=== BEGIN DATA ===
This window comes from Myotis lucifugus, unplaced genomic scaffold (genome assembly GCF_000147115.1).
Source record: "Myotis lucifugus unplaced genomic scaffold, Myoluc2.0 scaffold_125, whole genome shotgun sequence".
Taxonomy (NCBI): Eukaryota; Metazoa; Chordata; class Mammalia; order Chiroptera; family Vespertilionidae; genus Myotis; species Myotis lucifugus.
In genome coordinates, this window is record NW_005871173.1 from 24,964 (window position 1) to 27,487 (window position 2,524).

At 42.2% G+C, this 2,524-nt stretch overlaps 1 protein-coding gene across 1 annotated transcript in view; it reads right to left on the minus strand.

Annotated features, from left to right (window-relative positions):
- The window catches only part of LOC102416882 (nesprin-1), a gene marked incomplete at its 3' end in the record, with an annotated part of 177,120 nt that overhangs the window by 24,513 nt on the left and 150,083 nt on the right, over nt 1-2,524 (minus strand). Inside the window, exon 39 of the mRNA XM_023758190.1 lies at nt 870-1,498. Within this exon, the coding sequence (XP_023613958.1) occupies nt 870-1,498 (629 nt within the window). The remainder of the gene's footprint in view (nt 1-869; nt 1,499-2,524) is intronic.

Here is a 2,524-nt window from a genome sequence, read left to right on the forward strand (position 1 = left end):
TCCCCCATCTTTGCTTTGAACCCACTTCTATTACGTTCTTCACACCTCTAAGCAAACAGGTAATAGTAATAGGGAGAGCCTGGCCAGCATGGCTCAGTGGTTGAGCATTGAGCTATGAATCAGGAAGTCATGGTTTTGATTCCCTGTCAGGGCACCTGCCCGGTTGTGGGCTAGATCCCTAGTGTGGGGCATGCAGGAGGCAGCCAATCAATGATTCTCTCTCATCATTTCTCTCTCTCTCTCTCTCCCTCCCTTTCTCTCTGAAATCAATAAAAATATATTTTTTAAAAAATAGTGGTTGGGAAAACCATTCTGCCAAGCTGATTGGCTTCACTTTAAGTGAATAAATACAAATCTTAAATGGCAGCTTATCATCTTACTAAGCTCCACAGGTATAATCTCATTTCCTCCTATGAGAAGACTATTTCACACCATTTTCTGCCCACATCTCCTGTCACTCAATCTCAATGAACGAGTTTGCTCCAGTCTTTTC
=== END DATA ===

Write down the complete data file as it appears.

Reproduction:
This window comes from Myotis lucifugus, unplaced genomic scaffold (genome assembly GCF_000147115.1).
Source record: "Myotis lucifugus unplaced genomic scaffold, Myoluc2.0 scaffold_125, whole genome shotgun sequence".
Taxonomy (NCBI): Eukaryota; Metazoa; Chordata; class Mammalia; order Chiroptera; family Vespertilionidae; genus Myotis; species Myotis lucifugus.
In genome coordinates, this window is record NW_005871173.1 from 24,964 (window position 1) to 27,487 (window position 2,524).

At 42.2% G+C, this 2,524-nt stretch overlaps 1 protein-coding gene across 1 annotated transcript in view; it reads right to left on the minus strand.

Annotated features, from left to right (window-relative positions):
- The window catches only part of LOC102416882 (nesprin-1), a gene marked incomplete at its 3' end in the record, with an annotated part of 177,120 nt that overhangs the window by 24,513 nt on the left and 150,083 nt on the right, over nt 1-2,524 (minus strand). Inside the window, exon 39 of the mRNA XM_023758190.1 lies at nt 870-1,498. Within this exon, the coding sequence (XP_023613958.1) occupies nt 870-1,498 (629 nt within the window). The remainder of the gene's footprint in view (nt 1-869; nt 1,499-2,524) is intronic.

Here is a 2,524-nt window from a genome sequence, read left to right on the forward strand (position 1 = left end):
TCCCCCATCTTTGCTTTGAACCCACTTCTATTACGTTCTTCACACCTCTAAGCAAACAGGTAATAGTAATAGGGAGAGCCTGGCCAGCATGGCTCAGTGGTTGAGCATTGAGCTATGAATCAGGAAGTCATGGTTTTGATTCCCTGTCAGGGCACCTGCCCGGTTGTGGGCTAGATCCCTAGTGTGGGGCATGCAGGAGGCAGCCAATCAATGATTCTCTCTCATCATTTCTCTCTCTCTCTCTCTCCCTCCCTTTCTCTCTGAAATCAATAAAAATATATTTTTTAAAAAATAGTGGTTGGGAAAACCATTCTGCCAAGCTGATTGGCTTCACTTTAAGTGAATAAATACAAATCTTAAATGGCAGCTTATCATCTTACTAAGCTCCACAGGTATAATCTCATTTCCTCCTATGAGAAGACTATTTCACACCATTTTCTGCCCACATCTCCTGTCACTCAATCTCAATGAACGAGTTTGCTCCAGTCTTTTC